Problem-based learning stands the test of time
Engineering students at Stanford are well acquainted with the ME310 course. This year-long design course, now in its 53rd year, is built around problem-based learning. Students work in small teams, focusing on actual engineering problems presented by outside companies that partner with Stanford. The history and evolution of this infamous class are chronicled in the book, ME310 at Stanford University: 50 Years of Redesign, edited by Tamara Carleton.
What I found most interesting in this book is how the course’s approach, problem-based learning, has stood the test of time, as other ideas for teaching the engineers of tomorrow fell by the wayside. ME310 includes five key areas: re(define) the problem (design never ends), need finding and benchmarking (understand the users, design space), bodystorm (ideate), prototype (build), and test (learn). Dr. Mark Cutkosky, a current faculty member, explained that the class starts with open problem statements without any expectation of the design direction — the teams take full responsibility for what to build.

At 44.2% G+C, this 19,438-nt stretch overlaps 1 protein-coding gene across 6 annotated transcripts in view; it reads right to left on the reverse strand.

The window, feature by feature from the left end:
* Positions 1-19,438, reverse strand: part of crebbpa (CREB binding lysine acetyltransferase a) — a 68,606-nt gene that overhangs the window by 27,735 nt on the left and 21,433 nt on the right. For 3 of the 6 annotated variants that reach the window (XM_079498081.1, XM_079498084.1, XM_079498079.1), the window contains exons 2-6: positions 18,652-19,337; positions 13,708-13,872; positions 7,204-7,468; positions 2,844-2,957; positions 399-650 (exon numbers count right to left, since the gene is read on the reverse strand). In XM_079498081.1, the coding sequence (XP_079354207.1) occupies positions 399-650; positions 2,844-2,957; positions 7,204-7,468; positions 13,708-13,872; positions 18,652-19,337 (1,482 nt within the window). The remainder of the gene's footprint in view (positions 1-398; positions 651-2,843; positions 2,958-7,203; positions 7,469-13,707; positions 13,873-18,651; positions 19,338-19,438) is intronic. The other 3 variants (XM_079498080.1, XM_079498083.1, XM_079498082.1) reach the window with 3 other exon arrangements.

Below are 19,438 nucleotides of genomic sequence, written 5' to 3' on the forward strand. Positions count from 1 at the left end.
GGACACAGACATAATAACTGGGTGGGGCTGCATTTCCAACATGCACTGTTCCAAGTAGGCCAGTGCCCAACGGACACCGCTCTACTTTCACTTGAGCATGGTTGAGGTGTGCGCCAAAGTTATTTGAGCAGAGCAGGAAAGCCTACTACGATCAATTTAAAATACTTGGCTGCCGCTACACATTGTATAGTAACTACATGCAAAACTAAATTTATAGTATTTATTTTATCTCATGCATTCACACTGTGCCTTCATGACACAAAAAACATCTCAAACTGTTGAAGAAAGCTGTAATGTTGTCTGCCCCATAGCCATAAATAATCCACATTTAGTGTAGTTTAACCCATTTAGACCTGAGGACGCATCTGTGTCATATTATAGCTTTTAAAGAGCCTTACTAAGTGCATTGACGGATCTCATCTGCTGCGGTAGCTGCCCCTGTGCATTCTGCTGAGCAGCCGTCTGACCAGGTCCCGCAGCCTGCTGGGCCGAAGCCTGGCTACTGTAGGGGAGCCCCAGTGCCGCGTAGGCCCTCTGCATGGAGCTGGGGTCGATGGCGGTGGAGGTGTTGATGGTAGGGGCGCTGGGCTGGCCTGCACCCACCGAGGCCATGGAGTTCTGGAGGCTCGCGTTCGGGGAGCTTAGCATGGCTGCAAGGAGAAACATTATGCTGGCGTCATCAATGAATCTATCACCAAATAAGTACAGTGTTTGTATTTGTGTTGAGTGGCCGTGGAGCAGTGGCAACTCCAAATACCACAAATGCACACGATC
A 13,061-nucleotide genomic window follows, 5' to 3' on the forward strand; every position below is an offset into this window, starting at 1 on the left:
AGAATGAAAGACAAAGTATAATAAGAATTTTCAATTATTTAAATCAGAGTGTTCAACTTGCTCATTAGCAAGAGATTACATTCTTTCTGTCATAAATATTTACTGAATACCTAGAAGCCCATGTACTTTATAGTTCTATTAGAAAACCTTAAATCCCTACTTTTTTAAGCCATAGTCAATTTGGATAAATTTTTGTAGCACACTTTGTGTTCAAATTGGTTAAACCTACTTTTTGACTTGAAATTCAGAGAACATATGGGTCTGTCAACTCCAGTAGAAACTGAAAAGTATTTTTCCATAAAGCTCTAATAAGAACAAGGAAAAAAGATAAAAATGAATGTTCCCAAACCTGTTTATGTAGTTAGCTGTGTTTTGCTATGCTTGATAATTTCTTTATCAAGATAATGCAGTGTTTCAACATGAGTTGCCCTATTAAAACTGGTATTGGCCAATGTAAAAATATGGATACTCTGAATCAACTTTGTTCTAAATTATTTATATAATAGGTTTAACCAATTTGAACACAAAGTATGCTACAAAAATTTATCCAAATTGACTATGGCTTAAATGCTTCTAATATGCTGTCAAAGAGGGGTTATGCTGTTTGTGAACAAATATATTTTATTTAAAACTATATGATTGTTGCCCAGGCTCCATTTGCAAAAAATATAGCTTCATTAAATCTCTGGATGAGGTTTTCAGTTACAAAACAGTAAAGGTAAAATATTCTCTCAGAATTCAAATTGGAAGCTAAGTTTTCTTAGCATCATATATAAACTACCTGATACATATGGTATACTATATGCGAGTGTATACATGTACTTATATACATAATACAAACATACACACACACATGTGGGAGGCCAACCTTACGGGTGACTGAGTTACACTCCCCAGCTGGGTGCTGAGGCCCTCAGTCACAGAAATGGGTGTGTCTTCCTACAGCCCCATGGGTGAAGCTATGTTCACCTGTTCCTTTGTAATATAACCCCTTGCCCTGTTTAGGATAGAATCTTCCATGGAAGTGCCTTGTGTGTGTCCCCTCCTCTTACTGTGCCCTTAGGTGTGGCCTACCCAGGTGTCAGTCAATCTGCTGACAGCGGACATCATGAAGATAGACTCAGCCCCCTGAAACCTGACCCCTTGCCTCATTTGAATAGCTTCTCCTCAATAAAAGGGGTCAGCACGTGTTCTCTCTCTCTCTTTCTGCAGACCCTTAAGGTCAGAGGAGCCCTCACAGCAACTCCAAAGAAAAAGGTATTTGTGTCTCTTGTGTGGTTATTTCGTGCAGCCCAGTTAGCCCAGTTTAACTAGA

“ME310 helps teams to understand that they can learn anything they need to bring their designs to fruition,” Cutkosky said. “Teams initially have a tendency to avoid designs that require expertise they lack. However, a wonderful aspect of being in Silicon Valley, with a rich network of alumni, is that we can help them find experts in almost any topic. They can talk with those people and learn what they need to know.”
Ultimately, the class is about producing a believable prototype. And a critical part of that is working with the coaches — industry experts who volunteer to help the student teams. Many are alumni and former students, who lived through the experience themselves.
This, for me, showed the power of how we, as practicing engineers, can still greatly influence the designers of tomorrow. At industry events, I sometimes hear engineers decry the book-smart graduates of today who are clueless about real-world issues. After reading this book, I am going to start encouraging these professionals to lend their hand as coaches to a local university engineering program … because surely, problem-based design courses like ME310 remain key to the future.
Paul J. Heney – VP, Editorial Director
On Twitter @wtwh_paulheney